Quarterback Mark Brunell suffered no setbacks with his strained left hamstring in Monday night's loss to Dallas at FedEx Field, Coach Joe Gibbs said yesterday, but several other players picked up minor injuries.
Brunell said his hamstring felt fatigued late in the game, and Gibbs raved about his quarterback's performance under less than ideal circumstances. "I thought it was a heroic effort from his standpoint," Gibbs said.
Starting strong safety Matt Bowen pulled his groin in the first half when nearly sacking Dallas quarterback Vinny Testaverde and could not return to the game. "You can tell when something is wrong," Bowen said after the game, "and it just didn't feel right after that." Gibbs was unsure of Bowen's status for Sunday's game in Cleveland against the Browns.
Wide receiver Laveranues Coles dislocated a middle finger early in the game, Gibbs said, and put it back into place himself. He returned to the game after missing one series. Gibbs expects Coles to play with considerable discomfort Sunday.
Kickoff returner Chad Morton suffered a knee sprain and a concussion, but Gibbs said he expects him to be fine for this week. "His knee was pretty sore today and with that we'll see," Gibbs said. "But it's nothing serious there."
Defensive end Phillip Daniels (groin tear) said he does not expect to play Sunday but has not ruled out a return for the following week.
Surprise Phone Call
Linebacker LaVar Arrington, who is expected to miss at least one more game after undergoing minor knee surgery last week, called into a postgame radio talk show early yesterday morning after the Redskins' loss to Dallas to implore fans not to get too down on the team.
Arrington, who is still on crutches, phoned in around 2:15 a.m. on his way home from the game, which he watched from a suite at FedEx Field. "I'm a fan," Arrington said. "I was heckling Dallas fans and everything."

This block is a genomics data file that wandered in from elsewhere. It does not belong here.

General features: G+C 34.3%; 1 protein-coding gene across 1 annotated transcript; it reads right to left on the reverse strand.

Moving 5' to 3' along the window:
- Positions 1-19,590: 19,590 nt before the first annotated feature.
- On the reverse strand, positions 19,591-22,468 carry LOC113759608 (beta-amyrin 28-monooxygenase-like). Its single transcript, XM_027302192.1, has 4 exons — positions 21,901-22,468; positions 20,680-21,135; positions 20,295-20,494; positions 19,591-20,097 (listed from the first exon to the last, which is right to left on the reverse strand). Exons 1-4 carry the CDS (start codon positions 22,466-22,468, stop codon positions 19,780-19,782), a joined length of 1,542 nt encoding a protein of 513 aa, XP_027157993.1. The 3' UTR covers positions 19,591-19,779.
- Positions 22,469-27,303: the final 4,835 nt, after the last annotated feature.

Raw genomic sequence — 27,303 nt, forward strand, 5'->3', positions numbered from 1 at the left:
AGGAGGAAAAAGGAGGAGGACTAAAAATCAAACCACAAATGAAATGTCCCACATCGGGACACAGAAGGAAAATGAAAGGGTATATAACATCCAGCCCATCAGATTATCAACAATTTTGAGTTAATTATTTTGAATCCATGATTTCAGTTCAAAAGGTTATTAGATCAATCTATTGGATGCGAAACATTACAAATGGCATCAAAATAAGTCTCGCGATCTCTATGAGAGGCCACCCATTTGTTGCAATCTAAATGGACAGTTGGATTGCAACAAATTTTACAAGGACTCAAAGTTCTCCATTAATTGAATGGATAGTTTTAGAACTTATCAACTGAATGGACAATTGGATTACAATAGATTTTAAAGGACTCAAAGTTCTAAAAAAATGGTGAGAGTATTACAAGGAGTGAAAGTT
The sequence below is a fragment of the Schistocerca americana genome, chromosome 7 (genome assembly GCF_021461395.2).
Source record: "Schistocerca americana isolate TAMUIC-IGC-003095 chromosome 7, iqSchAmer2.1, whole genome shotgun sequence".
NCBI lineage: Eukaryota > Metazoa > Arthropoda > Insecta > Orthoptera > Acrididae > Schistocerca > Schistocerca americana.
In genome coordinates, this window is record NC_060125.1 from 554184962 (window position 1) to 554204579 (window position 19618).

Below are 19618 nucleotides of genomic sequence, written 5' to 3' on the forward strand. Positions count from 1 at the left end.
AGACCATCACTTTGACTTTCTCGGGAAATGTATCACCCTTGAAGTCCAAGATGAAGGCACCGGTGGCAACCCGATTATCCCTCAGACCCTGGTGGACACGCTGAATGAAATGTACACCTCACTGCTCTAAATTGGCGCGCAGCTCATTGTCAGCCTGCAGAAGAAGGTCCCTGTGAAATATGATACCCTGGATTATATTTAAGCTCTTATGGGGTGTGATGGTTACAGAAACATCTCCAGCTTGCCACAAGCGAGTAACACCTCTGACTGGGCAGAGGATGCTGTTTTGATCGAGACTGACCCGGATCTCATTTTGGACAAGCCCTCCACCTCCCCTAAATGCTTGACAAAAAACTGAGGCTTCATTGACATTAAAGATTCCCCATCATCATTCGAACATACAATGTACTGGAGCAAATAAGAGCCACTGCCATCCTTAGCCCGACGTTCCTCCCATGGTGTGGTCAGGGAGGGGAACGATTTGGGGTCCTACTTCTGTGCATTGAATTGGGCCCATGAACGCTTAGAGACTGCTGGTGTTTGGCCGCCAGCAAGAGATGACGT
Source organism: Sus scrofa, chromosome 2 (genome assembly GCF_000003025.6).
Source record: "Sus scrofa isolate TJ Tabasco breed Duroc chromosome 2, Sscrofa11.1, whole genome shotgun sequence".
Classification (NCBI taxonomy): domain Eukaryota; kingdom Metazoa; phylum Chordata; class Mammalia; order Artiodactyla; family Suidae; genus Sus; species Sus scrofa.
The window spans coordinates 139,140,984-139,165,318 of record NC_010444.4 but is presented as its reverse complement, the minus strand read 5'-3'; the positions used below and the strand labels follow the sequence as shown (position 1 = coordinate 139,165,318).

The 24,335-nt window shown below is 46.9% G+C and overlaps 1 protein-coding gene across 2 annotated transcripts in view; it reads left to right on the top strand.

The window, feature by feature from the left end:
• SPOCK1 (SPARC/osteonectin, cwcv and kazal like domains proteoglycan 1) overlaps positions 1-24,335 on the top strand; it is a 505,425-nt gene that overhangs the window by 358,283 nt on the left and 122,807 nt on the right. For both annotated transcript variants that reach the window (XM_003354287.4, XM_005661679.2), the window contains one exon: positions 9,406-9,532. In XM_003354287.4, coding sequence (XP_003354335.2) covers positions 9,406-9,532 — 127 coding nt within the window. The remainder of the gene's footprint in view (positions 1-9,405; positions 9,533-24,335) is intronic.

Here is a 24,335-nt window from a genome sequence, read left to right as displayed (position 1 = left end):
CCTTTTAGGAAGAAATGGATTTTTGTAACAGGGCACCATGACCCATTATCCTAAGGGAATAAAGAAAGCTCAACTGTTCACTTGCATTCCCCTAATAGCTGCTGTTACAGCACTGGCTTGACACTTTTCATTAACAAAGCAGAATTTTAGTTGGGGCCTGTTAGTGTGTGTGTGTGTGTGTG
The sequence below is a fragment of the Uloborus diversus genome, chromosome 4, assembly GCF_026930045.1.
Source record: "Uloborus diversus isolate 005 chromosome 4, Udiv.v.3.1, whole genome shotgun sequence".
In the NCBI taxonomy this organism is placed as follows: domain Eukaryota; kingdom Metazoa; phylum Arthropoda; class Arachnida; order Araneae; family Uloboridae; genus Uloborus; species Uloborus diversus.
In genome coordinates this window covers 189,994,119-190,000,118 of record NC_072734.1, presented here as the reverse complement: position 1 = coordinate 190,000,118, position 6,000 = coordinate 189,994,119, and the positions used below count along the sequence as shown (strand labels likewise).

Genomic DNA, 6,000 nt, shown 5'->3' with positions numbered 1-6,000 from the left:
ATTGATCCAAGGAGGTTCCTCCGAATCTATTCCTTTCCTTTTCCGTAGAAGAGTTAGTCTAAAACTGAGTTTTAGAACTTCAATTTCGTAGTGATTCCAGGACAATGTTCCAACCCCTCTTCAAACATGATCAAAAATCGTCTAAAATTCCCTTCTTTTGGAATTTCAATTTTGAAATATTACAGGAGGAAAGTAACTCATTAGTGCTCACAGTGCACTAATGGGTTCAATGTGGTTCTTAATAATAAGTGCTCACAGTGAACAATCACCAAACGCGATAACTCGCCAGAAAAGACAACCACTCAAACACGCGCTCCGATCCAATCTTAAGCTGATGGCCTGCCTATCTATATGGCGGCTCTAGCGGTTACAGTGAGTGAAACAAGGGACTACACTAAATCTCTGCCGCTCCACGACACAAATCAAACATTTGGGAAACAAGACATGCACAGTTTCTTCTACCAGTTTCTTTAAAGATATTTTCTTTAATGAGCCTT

After listening to a few callers question the team's dedication, Arrington called in to praise the effort of his teammates and asked the fans not to panic about the club's 1-2 start.
In his 10 minutes on the air, Arrington attributed Washington's inconsistency to growing pains as the players continue to adjust to a new coaching staff. "The guys kept fighting," Arrington said. "This is a special team. I know we're 1-2, but this is a special group of guys."
Arrington met with James Andrews, who performed the surgery on his right knee, Monday night and said he is feeling much better. Arrington is aiming to return for the Oct. 10 game against Baltimore. He expects to be off crutches in a few days.
Thrash Proves a 'Go-To Guy'
Wide receiver James Thrash has been an essential blocker this season, willing to take on much bigger opponents to aid the running game, and he made his first contributions to the passing game in Monday night's loss.
Thrash caught four passes for 47 yards against the Cowboys. He helped Brunell get through a rough stretch early in the second half by making consecutive catches for a total of 31 yards and seems primed to make more regular contributions with his hands.
"James, you can count on him," Brunell said. "He's a go-to guy. He doesn't make mistakes. He's a competitor, one of those guys who has incredible heart and a lot of character. That's a good man right there and a good football player, too."
Hixon's Son Shows Progress
Gibbs said receivers coach Stan Hixon has been encouraged by the progress made by his son, Drew, who suffered a severe head injury in a college football game a few weeks ago. Gibbs said Drew Hixon began to flutter his eyes Monday and showed signs of coming out his coma. Stan Hixon remains in Tampa, where his son is being hospitalized.